Understanding Cloud Services
Any web-based application or service offered via cloud computing is called a cloud service. Cloud services can include anything from calendar and contact applications to word processing and presentations. Almost all large computing companies today, including both Google and Microsoft, are developing various types of cloud services.
With a cloud service, the application itself is hosted in the cloud. An individual user runs the application over the Internet, typically within a web browser. The browser accesses the cloud service and an instance of the application is opened within the browser window. Once launched, the web-based application operates and behaves like a standard desktop application. The only difference is that the application and the working documents remain on the host's cloud servers.
What types of applications are available via cloud computing? Perhaps the best and most popular examples of cloud computing applications today are the Google family of applications—Google Docs, Google Calendar, Gmail, and the like. All of these applications are hosted on Google's servers, are accessible to any user with an Internet connection, and can be used for group collaboration from anywhere in the world. None of these apps require software to be downloaded and installed on a user's computer.
Cloud services offer many advantages to users. If the user's PC crashes, it doesn't affect either the host application or the open document; both remain unaffected in the cloud. In addition, an individual user can access his applications and documents from any location on any PC or portable device, via an Internet connection. He doesn't have to a copy of every app and file with him when he moves from office to home to remote location. Finally, because documents are hosted in the cloud, multiple users can collaborate on the same document in real time, using any available Internet connection. Documents are no longer machine-centric; instead, they're always available to any authorized user.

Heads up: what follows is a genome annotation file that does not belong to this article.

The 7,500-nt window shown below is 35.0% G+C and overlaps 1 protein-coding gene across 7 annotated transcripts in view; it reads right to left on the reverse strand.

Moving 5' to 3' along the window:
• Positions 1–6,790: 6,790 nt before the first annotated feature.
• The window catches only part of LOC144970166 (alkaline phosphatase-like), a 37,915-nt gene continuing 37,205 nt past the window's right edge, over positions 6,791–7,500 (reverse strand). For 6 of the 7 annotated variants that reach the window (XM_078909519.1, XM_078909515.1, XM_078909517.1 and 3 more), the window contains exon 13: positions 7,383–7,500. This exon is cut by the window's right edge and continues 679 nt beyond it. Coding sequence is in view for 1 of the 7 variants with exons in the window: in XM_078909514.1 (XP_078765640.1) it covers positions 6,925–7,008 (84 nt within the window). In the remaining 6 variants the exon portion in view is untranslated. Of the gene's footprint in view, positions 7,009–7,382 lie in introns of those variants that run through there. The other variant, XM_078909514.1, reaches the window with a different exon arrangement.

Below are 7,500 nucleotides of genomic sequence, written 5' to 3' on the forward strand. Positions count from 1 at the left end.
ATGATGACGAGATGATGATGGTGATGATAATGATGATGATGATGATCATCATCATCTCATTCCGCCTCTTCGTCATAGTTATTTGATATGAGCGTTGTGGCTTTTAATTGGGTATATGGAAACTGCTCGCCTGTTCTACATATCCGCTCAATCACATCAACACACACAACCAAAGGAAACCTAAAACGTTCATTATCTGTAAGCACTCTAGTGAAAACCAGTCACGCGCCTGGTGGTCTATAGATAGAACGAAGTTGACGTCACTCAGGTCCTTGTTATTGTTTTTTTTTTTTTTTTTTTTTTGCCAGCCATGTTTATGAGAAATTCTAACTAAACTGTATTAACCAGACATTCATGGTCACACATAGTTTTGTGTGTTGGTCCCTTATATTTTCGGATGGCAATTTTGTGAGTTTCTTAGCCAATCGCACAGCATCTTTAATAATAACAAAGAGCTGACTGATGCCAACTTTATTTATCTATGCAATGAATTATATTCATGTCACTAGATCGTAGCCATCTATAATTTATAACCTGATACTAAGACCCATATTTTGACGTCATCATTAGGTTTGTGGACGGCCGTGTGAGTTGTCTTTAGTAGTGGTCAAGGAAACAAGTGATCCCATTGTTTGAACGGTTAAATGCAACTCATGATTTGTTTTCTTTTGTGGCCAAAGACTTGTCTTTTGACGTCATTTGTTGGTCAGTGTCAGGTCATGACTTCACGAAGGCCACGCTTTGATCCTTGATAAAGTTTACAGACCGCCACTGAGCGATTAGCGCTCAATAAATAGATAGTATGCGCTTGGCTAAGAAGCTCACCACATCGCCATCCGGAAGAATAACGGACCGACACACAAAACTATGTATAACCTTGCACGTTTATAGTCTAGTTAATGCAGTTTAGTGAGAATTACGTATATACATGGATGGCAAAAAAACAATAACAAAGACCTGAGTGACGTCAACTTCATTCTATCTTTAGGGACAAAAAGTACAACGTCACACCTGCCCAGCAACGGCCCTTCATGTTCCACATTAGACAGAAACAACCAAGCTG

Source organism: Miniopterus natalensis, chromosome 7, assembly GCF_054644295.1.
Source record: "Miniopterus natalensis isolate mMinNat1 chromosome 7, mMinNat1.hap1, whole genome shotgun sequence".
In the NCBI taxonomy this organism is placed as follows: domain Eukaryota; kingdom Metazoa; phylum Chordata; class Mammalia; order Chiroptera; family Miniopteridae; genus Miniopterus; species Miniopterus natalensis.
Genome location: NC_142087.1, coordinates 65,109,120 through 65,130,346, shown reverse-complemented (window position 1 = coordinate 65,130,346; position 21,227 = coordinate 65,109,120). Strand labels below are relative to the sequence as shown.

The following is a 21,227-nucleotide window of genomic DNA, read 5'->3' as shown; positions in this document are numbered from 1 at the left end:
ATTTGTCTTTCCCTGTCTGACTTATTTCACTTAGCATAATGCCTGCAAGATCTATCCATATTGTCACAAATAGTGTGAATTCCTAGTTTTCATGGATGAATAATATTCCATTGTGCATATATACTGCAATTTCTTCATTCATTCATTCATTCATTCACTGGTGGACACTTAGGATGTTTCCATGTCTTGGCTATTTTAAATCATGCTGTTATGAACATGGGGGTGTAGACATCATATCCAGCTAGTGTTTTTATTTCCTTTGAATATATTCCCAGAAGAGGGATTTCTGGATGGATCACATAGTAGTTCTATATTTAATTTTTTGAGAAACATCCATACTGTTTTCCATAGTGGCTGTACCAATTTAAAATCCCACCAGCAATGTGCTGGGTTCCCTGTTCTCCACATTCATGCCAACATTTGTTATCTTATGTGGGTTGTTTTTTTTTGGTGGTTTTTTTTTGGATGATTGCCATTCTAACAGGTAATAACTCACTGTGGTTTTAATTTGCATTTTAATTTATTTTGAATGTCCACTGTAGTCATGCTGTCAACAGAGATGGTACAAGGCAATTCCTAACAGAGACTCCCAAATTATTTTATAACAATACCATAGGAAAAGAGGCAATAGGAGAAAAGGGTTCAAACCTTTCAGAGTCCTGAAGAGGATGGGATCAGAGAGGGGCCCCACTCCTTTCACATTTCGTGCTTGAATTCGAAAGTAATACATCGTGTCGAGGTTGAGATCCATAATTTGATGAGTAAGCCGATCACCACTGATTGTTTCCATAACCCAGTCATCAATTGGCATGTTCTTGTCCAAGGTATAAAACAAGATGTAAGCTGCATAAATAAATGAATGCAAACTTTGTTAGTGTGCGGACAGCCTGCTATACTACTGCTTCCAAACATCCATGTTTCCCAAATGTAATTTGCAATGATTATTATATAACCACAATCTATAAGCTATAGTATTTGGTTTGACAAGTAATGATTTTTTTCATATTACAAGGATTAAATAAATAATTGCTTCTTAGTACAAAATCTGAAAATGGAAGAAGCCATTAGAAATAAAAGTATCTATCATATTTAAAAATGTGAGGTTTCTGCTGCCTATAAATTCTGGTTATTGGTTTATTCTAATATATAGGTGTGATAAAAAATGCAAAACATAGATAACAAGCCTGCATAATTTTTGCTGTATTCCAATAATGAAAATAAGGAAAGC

On the downside, web-based applications are typically less robust than their traditional software counterparts. For example, Google Docs offers far fewer formatting features than does Microsoft Word, which can be inhibiting to more sophisticated users. In addition, cloud services can only be accessed when a user has a live Internet connection; they're not suited for instances where no Internet connection is available.